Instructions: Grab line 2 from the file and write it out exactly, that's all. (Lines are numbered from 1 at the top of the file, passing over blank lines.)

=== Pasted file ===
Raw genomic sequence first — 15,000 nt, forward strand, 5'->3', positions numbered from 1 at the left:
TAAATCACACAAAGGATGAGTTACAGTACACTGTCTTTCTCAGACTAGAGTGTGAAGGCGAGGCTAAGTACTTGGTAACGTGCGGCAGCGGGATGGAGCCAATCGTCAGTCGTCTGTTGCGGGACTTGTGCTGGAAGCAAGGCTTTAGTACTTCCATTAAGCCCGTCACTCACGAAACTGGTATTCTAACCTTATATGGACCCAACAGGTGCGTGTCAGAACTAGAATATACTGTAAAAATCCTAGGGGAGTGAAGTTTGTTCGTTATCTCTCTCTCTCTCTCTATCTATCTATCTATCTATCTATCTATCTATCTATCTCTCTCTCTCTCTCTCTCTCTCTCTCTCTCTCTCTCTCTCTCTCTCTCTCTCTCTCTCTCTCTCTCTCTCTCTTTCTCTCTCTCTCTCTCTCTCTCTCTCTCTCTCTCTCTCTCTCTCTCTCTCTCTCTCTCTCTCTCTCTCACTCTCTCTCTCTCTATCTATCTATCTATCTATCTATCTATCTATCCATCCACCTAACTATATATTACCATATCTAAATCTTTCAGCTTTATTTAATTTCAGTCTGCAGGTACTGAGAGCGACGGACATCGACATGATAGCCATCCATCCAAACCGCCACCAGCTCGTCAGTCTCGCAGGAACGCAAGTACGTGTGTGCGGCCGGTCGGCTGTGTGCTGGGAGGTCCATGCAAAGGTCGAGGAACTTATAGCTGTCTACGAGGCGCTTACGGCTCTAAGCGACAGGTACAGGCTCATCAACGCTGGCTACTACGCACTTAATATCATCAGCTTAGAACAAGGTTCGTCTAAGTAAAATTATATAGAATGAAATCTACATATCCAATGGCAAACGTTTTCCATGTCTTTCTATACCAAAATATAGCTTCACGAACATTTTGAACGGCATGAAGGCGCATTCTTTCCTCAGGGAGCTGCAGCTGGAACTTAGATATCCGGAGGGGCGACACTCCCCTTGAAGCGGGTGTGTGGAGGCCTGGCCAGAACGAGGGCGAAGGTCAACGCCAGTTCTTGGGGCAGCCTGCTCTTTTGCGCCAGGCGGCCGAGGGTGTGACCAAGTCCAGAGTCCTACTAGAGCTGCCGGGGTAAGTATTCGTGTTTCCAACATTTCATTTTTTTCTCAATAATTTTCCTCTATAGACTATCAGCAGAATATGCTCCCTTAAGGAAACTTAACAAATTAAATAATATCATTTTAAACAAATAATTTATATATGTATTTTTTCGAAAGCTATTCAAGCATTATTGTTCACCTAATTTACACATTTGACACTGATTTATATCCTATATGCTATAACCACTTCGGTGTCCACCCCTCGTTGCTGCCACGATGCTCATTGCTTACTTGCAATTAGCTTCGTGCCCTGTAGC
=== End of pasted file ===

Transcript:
TAAATCACACAAAGGATGAGTTACAGTACACTGTCTTTCTCAGACTAGAGTGTGAAGGCGAGGCTAAGTACTTGGTAACGTGCGGCAGCGGGATGGAGCCAATCGTCAGTCGTCTGTTGCGGGACTTGTGCTGGAAGCAAGGCTTTAGTACTTCCATTAAGCCCGTCACTCACGAAACTGGTATTCTAACCTTATATGGACCCAACAGGTGCGTGTCAGAACTAGAATATACTGTAAAAATCCTAGGGGAGTGAAGTTTGTTCGTTATCTCTCTCTCTCTCTCTATCTATCTATCTATCTATCTATCTATCTATCTATCTCTCTCTCTCTCTCTCTCTCTCTCTCTCTCTCTCTCTCTCTCTCTCTCTCTCTCTCTCTCTCTCTCTCTCTCTTTCTCTCTCTCTCTCTCTCTCTCTCTCTCTCTCTCTCTCTCTCTCTCTCTCTCTCTCTCTCTCTCTCTCACTCTCTCTCTCTCTATCTATCTATCTATCTATCTATCTATCTATCCATCCACCTAACTATATATTACCATATCTAAATCTTTCAGCTTTATTTAATTTCAGTCTGCAGGTACTGAGAGCGACGGACATCGACATGATAGCCATCCATCCAAACCGCCACCAGCTCGTCAGTCTCGCAGGAACGCAAGTACGTGTGTGCGGCCGGTCGGCTGTGTGCTGGGAGGTCCATGCAAAGGTCGAGGAACTTATAGCTGTCTACGAGGCGCTTACGGCTCTAAGCGACAGGTACAGGCTCATCAACGCTGGCTACTACGCACTTAATATCATCAGCTTAGAACAAGGTTCGTCTAAGTAAAATTATATAGAATGAAATCTACATATCCAATGGCAAACGTTTTCCATGTCTTTCTATACCAAAATATAGCTTCACGAACATTTTGAACGGCATGAAGGCGCATTCTTTCCTCAGGGAGCTGCAGCTGGAACTTAGATATCCGGAGGGGCGACACTCCCCTTGAAGCGGGTGTGTGGAGGCCTGGCCAGAACGAGGGCGAAGGTCAACGCCAGTTCTTGGGGCAGCCTGCTCTTTTGCGCCAGGCGGCCGAGGGTGTGACCAAGTCCAGAGTCCTACTAGAGCTGCCGGGGTAAGTATTCGTGTTTCCAACATTTCATTTTTTTCTCAATAATTTTCCTCTATAGACTATCAGCAGAATATGCTCCCTTAAGGAAACTTAACAAATTAAATAATATCATTTTAAACAAATAATTTATATATGTATTTTTTCGAAAGCTATTCAAGCATTATTGTTCACCTAATTTACACATTTGACACTGATTTATATCCTATATGCTATAACCACTTCGGTGTCCACCCCTCGTTGCTGCCACGATGCTCATTGCTTACTTGCAATTAGCTTCGTGCCCTGTAGC